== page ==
(This is the 7th post in a series as I explore some digital product ideas for 30 days. All my work is being published here on my blog. Click here to read the other posts, scroll down.)

Post 6: UI Development


With consumer tech products, actually all tech products, I think it’s important that the customer (user) can look at something and have an idea of how to use it or how it should work. App’s like Clear have certainly done it differently (and it’s worked well for them).

Today I’ve been developing some screens of a basic profile, trying to get it to a point where the customer would understand that:

  1. They are looking at a Profile Card
  2. They can swipe left or right to find a new Profile Card
  3. Their are 13 more cards ‘under’ this Profile Card that can be revelled



You can see here how I developed this UI in a couple of hours. The objective is still just to make something that can be shown to potential customers to see how they feel about the mock-ups. Is it confusing or making some kind of sense?



It was this UI from Clique (by Focus Lab, NYC), that Marc shared with me on Twitter, that I used inspiration for the UI direction (thanks Marc).

That’s all for now 🙂 Feel free to leave comments & feedback below or hit my up on Twitter or email.

UPDATE: There was some feedback on Twitter that it wasn’t obvious that you could swipe the cards left and right. I’ve just reduced the size of the main card and added a small preview of the edge of the next cards to make that a bit more obvious.


(This is the 6th post in a series as I explore some digital product ideas for 30 days. All my work is being published here on my blog. Click here to read the other posts, scroll down.)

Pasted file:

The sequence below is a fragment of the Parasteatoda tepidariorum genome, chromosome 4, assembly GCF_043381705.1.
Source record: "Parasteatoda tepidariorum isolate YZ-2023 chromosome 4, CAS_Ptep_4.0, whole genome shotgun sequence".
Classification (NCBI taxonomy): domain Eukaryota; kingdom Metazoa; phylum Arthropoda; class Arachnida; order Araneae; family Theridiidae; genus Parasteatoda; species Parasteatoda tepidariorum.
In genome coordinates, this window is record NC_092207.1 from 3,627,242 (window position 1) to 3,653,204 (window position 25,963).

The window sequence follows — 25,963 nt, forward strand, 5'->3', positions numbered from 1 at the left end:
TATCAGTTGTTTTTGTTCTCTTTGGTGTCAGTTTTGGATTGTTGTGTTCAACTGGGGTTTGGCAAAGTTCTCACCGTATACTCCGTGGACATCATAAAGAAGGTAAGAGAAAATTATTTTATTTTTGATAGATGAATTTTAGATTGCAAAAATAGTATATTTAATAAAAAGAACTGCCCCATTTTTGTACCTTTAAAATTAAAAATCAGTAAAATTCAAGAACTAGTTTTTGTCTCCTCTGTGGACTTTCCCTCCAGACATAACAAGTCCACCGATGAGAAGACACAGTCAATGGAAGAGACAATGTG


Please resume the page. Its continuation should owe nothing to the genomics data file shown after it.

Post 5: Graphic Design Resume Survey

Last week I asked for some examples of resumes from graphic designers. I was interested to see how people were categorising and presenting their professional lives, what information did they include and what did the exclude, what was the average number of pages etc.?

My thinking here is that my findings could act as a guide for what ‘cards’ to include in someones professional ‘deck’ (see Post 3).

Below is a screen shot of the spreadsheet I created with the results.

Graphic Design Resumes

I looked at 6 surveys from male and female graphic designers from Australia and America. NB: Green indicates that the section was included in the resume. Red indicates it was excluded and the text is how the person labeled that section in their resume.

Some Key Points

  •  For me, the most simple and easy to read were only 1 page in length. Anything over started to get a bit complex. The average number of pages was 1.8. 
  • There were common categories with only 2 of the 8 appearing on all 6 resumes. (They were ‘Design Experience’ & ‘Education’. 
  • The 9 most common categories were:
  1. Bio/About
  2. Design Experience
  3. Education
  4. Technical Skills
  5. Events Attended
  6. Referees
  7. Interests
  8. Exhibitions / Awards
  9. Other

I’ve found this information really interesting. It gives me a basis for the potential architecture of the product (if it continues in this direction).

It’s possible that all new users of the product would have these 9 ‘cards’ available to them for free.

One thing to keep in mind is that a resume from a designer would almost always come with a folio, so it’s reasonable to assume that there would need to be ‘folio card’ in there too.

I’d love to increase the sample size, so if you’re happy for me to read your resume, please email me:

(I’m currently spending 30 days exploring some digital product ideas. All my work is being published here on my blog. Click here to read the other posts, scroll down.)


Post 1: Day 2 of Product Development


Yesterday I wrote that I was starting to explore some ideas from the last 4 years that had started to connect.

Below are some screen grabs / mock-up’s I made today based on some resumes I was sent via Twitter and answers to this Google survey from my friend Carlos from Studio Fellow.

As I said to Carlos today, I’ve no idea what I’m actually building here. Just making things and connecting the dots.

But here are a couple of observations & thoughts that are relevant:

  1. Over the past 12 months, the number of designers that have joined LinkedIn, and/or have started using and updating the application, to my eye’s, has increased significantly.